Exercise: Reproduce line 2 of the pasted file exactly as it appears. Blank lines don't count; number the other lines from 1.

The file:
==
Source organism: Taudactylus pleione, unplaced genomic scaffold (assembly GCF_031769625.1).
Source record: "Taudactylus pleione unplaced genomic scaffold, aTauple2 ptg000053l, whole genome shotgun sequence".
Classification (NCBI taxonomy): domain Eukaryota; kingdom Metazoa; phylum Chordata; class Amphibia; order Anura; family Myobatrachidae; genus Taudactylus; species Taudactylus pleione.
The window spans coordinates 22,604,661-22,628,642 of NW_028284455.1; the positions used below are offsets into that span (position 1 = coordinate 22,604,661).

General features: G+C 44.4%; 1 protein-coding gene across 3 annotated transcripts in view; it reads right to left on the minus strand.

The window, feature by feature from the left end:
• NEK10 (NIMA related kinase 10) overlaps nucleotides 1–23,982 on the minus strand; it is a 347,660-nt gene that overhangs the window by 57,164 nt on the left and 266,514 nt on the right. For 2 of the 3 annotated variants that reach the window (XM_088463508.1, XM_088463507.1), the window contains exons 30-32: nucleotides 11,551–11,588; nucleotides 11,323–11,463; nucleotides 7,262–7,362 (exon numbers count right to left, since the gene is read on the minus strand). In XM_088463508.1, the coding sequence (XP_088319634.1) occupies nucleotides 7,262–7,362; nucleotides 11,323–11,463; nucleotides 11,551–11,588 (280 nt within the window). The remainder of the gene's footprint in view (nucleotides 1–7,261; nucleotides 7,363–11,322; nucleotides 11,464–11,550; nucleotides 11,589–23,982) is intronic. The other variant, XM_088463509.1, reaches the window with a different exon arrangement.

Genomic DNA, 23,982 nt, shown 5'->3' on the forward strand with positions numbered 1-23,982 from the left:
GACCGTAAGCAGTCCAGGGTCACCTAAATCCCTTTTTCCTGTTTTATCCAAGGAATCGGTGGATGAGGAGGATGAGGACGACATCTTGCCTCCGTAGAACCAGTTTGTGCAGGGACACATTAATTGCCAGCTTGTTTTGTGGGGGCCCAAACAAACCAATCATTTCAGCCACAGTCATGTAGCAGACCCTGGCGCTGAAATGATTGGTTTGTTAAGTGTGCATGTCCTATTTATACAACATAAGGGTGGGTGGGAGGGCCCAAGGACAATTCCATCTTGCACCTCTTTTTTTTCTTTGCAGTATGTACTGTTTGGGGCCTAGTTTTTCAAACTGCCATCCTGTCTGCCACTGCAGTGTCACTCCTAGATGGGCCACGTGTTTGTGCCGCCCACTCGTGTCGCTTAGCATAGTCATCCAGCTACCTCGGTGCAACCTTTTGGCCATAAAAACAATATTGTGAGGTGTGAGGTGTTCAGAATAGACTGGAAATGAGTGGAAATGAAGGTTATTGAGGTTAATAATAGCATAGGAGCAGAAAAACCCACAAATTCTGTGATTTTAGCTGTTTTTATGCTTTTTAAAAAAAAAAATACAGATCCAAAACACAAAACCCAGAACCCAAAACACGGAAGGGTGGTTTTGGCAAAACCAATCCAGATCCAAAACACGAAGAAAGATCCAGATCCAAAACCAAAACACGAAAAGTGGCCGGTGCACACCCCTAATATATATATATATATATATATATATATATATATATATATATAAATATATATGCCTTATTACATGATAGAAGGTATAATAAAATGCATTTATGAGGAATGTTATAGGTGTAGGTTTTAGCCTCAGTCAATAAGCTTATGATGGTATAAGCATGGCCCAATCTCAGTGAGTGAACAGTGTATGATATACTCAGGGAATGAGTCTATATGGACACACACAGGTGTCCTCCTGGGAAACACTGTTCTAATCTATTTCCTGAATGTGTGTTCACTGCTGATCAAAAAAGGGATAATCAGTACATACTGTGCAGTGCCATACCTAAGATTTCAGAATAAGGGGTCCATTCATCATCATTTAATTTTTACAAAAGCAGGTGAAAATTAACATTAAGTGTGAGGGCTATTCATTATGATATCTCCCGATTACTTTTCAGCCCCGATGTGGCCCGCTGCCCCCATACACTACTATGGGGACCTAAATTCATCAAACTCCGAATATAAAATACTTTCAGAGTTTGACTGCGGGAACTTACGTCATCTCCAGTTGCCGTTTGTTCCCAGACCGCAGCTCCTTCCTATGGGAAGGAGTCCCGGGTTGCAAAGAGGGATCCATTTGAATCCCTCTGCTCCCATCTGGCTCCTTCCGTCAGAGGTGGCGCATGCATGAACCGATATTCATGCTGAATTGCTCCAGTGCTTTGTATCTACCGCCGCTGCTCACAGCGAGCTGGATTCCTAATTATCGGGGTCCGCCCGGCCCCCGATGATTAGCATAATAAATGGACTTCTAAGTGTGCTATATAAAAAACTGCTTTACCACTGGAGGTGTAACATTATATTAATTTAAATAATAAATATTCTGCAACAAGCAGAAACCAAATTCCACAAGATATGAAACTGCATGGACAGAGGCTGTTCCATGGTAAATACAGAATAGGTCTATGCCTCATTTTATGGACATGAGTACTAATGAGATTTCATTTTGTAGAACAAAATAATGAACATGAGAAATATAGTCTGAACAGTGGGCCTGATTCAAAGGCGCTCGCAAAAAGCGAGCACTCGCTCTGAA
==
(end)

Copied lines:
Source record: "Taudactylus pleione unplaced genomic scaffold, aTauple2 ptg000053l, whole genome shotgun sequence".